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Urban Imaginaries: Rio Olympics in the Temporary Turn

Authors: Sasha Allgayer*,
Topics: Urban Geography, Development, Latin America
Keywords: cityscape, urban development, Olympics
Session Type: Paper
Presentation File: No File Uploaded

Hosting large-scale cultural events such as the Olympics has been one way to construct
material cityscapes that serve to build a city brand or image (Pagano & Bowman, 1995). The
Olympics have long cultivated their own image of furthering peace and development, celebrating
unity, and as an agent of positive social change (Peacock, 2011). The Rio Olympic Committee
sought to continue those ideals by promising to give back to the community, dismantling and
transforming new Olympic infrastructure into public schools, parks, and public venues. Some
Olympic infrastructure was even made with “prefabricated modular parts” to be disassembled,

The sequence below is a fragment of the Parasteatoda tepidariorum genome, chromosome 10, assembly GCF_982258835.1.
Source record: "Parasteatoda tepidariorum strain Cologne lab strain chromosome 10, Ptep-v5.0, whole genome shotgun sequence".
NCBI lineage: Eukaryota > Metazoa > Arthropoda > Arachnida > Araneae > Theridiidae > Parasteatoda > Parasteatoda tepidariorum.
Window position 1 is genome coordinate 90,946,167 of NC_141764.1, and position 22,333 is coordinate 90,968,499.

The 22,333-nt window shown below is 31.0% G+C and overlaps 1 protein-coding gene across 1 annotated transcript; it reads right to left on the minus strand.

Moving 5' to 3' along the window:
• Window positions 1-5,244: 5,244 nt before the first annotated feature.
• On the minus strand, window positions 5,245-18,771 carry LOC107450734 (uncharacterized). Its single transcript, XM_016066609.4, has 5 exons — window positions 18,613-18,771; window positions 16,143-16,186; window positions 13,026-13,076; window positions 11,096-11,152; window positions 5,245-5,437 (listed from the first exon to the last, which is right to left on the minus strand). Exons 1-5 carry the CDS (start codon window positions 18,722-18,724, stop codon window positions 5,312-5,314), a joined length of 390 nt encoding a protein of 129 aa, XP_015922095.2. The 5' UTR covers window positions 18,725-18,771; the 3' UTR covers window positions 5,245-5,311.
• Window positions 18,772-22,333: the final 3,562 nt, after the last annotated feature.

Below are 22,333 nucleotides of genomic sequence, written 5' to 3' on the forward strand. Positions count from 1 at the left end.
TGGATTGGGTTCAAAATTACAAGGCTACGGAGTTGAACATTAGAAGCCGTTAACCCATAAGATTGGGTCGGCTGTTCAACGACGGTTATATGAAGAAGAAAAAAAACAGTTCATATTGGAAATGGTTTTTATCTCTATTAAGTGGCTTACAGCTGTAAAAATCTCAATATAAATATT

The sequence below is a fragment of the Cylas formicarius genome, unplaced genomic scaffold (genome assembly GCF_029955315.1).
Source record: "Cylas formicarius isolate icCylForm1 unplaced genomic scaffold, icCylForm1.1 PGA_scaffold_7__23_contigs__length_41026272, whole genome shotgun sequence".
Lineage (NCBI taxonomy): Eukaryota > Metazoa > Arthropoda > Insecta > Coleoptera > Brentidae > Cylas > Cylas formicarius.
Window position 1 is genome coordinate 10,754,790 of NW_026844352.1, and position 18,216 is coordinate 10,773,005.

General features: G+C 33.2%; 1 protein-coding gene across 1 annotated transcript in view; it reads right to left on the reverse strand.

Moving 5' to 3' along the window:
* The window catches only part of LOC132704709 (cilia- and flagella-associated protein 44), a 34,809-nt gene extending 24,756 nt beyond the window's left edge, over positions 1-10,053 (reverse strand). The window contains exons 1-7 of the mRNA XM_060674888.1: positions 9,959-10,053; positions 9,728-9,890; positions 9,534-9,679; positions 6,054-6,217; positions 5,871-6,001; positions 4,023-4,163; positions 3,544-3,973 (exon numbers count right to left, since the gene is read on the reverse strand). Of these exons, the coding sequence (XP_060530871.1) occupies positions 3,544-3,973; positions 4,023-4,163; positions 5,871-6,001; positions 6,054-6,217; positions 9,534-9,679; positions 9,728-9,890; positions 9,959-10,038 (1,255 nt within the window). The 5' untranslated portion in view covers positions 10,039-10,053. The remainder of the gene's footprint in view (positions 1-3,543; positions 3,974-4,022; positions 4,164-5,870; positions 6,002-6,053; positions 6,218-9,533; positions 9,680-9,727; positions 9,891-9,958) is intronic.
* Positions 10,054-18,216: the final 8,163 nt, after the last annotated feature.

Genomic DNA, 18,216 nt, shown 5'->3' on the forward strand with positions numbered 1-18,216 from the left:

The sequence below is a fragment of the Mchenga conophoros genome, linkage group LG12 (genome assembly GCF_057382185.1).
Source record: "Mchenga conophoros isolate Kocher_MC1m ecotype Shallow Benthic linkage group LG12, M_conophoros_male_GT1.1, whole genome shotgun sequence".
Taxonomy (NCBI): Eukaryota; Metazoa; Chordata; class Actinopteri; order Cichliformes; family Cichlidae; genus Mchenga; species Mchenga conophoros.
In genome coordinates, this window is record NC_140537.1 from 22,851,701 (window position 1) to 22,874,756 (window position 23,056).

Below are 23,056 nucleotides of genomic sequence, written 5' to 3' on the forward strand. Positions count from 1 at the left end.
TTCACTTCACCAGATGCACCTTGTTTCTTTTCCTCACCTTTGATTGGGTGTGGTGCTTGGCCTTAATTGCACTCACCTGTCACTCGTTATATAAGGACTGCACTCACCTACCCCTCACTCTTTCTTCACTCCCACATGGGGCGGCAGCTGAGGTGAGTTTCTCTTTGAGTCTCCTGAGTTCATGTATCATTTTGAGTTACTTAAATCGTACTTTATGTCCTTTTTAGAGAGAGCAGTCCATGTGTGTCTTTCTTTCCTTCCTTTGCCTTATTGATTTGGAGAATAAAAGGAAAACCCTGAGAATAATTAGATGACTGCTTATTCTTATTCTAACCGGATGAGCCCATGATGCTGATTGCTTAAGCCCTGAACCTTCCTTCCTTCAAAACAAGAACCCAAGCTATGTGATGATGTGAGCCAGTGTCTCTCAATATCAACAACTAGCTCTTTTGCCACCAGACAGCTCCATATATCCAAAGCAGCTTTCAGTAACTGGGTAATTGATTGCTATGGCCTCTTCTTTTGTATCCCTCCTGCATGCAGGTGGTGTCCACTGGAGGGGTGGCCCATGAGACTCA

moved, and reconfigured to create something new (Lubell, 2016, para. 6), also described as
nomadic architecture (Poon, 2016).
This new style of nomadic architecture is a key to Rio’s Olympic cityscape. It can be
viewed as a material-ideological solution to the criticism that venues are often left to rot post-
Olympics. However, the Olympics are often beset by dysfunction: forced evictions, ecological
destruction, and failed promises of prosperity. Thus, the Olympics have become a key context
for struggles over the relationship between urban space and social justice with Rio 2016
presenting a unique case study in terms of space and the temporary turn. This study analyzes
how the changing cityscape surrounding the Olympics affected the environment and locals’
alternative vision of the city.

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